Beyond the Pap

What you should know about a new gene test----

that could someday replace the Pap. Smear!

FOR MORE THAN 50 YEARS, A REGULAR PAP TEST HAS BEEN A woman’s best defense against cervical cancer. By taking tissue samples from the cervix—the “neck” or outer opening, of the uterus—a doctor can usually tell that something is wrong before the cancer has a chance to fully develop or spread. Now researchers are eyeing a new gene-based test that they believe is better than the Pap test at identifying precancerous and malignant changes in the cervix—and could even replace it. But don’t cancel your next gynecologic exam just yet. A lot more work needs to be done before the new test is ready for widespread use.

Scientists have known for some time that virtually all cases of cervical cancer are triggered by a family of viruses called human papillomavirus, or HPV. Most women who become infected with HPV are able to shake off the virus and suffer no apparent long-term consequences to their health. But a few women develop a persistent infection that can, for reasons that are not entirely clear, eventually lead to cancerous changes in the cervix. (One thing we do know: the risk of developing cervical cancer increases dramatically for women who have HPV and smoke.)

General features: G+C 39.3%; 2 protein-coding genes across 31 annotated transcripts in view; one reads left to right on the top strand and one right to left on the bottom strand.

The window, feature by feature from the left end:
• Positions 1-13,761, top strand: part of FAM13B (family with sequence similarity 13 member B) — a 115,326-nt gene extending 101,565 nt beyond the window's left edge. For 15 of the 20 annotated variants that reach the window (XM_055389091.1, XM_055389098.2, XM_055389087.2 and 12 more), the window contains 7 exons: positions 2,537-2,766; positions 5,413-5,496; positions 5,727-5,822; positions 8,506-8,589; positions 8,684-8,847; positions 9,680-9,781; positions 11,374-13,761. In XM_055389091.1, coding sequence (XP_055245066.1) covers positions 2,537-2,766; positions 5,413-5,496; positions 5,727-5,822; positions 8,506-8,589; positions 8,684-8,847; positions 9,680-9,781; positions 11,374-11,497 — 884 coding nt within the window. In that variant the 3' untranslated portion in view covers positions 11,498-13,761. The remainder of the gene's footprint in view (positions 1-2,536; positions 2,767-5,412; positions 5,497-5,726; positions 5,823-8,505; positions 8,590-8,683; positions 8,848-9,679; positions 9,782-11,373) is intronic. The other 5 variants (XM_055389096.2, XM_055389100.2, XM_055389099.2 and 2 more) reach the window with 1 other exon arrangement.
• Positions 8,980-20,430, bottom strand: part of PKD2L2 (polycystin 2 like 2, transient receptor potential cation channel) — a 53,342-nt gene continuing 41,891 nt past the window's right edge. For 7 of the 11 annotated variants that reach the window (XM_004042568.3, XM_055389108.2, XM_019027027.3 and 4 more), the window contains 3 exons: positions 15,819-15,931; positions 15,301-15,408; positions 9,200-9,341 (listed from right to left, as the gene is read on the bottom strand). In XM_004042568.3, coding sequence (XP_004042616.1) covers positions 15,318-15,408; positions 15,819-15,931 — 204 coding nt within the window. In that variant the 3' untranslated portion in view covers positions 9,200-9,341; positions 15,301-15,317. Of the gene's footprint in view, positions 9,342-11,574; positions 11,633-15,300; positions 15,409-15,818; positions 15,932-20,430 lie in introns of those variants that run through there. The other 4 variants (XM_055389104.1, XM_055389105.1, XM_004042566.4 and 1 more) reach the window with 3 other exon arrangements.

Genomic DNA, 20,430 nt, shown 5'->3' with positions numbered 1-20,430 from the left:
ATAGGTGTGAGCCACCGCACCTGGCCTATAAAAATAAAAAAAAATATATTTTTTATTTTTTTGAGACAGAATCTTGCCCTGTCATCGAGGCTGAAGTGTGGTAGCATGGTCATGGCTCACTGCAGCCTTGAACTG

Now researchers at the Digene Corp. of Beltsville, Md., have developed a test that detects an active HPV infection by looking for its genetic by-products in the vagina. The HPV test was better than the standard Pap test at finding cervical cancer at any stage, according to two studies published in last week’s Journal of the American Medical Association. So far, so good. Unfortunately, the test’s false-positive rate-- how often it indicated that there was a problem when none existed—was almost twice as high as that for the Pap smear. In these cases, a biopsy of the woman’s cervix showed no sign of disease.

And that’s the crux of the problem. How many women should undergo what is, when it comes right down to it, unnecessary treatment to find a few more cases of cervical cancer? Shouldn’t health officials focus instead on making sure that more women undergo regular Pap-smear examinations? After all, Pap smears, though far from perfect, have helped dramatically lower the death toll from cervical cancer— taking it from the No. 1 cause of death due to cancer in American women to the 10th.

Complicating matters is the fact that HPV is a very common infection. In some parts of the U.S. as many as half of all women under age 35 have an active case. Yet 99 out of 100 women who are HPV positive will never get cervical cancer, estimates Dr. Joanna Cain, chair of the department of obstetrics and gynecology at Penn State University College of Medicine in Hershey, Pa., and vice president of the American College of Obstetricians and Gynecologists. “If those 99 women live their lives as if they’re going to develop cancer, she says, “we’re not necessarily doing them any good.”

At present, the HPV test is approved in the U.S. only to help resolve ambiguous results from a Pap-smear test. Many gynecologists believe that HPV will eventually replace the Pap. But they’re not willing to abandon it without a lot more detailed information and neither should you.

                                                   For more information on cervical cancer

                                                   and HPV, visit You can

                                                   e-mail Christine at


TIME Magazine, Inc.

January 17, 2000. (Pg. 101)

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